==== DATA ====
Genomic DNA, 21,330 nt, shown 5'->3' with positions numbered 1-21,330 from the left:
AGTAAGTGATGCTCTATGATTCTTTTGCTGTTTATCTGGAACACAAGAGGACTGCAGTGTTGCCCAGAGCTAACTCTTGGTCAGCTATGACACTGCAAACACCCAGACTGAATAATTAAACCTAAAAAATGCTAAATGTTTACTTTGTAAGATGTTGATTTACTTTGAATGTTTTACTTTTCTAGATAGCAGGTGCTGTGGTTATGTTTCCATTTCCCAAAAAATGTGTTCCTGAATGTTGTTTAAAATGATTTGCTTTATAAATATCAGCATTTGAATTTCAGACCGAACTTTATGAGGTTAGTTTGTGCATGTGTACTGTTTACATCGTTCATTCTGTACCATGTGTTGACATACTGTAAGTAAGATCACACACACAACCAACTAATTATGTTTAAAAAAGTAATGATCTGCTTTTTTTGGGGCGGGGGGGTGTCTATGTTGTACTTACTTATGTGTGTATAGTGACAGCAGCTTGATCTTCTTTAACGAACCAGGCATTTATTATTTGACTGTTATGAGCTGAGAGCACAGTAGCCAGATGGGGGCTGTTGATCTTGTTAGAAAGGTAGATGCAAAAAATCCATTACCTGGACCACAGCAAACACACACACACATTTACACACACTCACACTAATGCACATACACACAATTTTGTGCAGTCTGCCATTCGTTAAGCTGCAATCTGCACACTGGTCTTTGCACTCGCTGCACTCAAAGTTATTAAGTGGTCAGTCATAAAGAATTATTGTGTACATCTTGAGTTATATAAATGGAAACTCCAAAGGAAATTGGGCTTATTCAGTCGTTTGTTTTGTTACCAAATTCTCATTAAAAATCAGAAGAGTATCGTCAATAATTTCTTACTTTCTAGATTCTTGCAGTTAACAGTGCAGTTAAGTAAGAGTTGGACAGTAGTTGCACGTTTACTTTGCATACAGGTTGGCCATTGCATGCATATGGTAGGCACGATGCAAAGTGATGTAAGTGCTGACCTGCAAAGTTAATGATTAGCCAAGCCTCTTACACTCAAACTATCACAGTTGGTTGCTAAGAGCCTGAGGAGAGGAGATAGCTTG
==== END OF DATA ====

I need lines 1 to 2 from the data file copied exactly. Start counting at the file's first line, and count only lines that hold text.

Genomic DNA, 21,330 nt, shown 5'->3' with positions numbered 1-21,330 from the left:
AGTAAGTGATGCTCTATGATTCTTTTGCTGTTTATCTGGAACACAAGAGGACTGCAGTGTTGCCCAGAGCTAACTCTTGGTCAGCTATGACACTGCAAACACCCAGACTGAATAATTAAACCTAAAAAATGCTAAATGTTTACTTTGTAAGATGTTGATTTACTTTGAATGTTTTACTTTTCTAGATAGCAGGTGCTGTGGTTATGTTTCCATTTCCCAAAAAATGTGTTCCTGAATGTTGTTTAAAATGATTTGCTTTATAAATATCAGCATTTGAATTTCAGACCGAACTTTATGAGGTTAGTTTGTGCATGTGTACTGTTTACATCGTTCATTCTGTACCATGTGTTGACATACTGTAAGTAAGATCACACACACAACCAACTAATTATGTTTAAAAAAGTAATGATCTGCTTTTTTTGGGGCGGGGGGGTGTCTATGTTGTACTTACTTATGTGTGTATAGTGACAGCAGCTTGATCTTCTTTAACGAACCAGGCATTTATTATTTGACTGTTATGAGCTGAGAGCACAGTAGCCAGATGGGGGCTGTTGATCTTGTTAGAAAGGTAGATGCAAAAAATCCATTACCTGGACCACAGCAAACACACACACACATTTACACACACTCACACTAATGCACATACACACAATTTTGTGCAGTCTGCCATTCGTTAAGCTGCAATCTGCACACTGGTCTTTGCACTCGCTGCACTCAAAGTTATTAAGTGGTCAGTCATAAAGAATTATTGTGTACATCTTGAGTTATATAAATGGAAACTCCAAAGGAAATTGGGCTTATTCAGTCGTTTGTTTTGTTACCAAATTCTCATTAAAAATCAGAAGAGTATCGTCAATAATTTCTTACTTTCTAGATTCTTGCAGTTAACAGTGCAGTTAAGTAAGAGTTGGACAGTAGTTGCACGTTTACTTTGCATACAGGTTGGCCATTGCATGCATATGGTAGGCACGATGCAAAGTGATGTAAGTGCTGACCTGCAAAGTTAATGATTAGCCAAGCCTCTTACACTCAAACTATCACAGTTGGTTGCTAAGAGCCTGAGGAGAGGAGATAGCTTG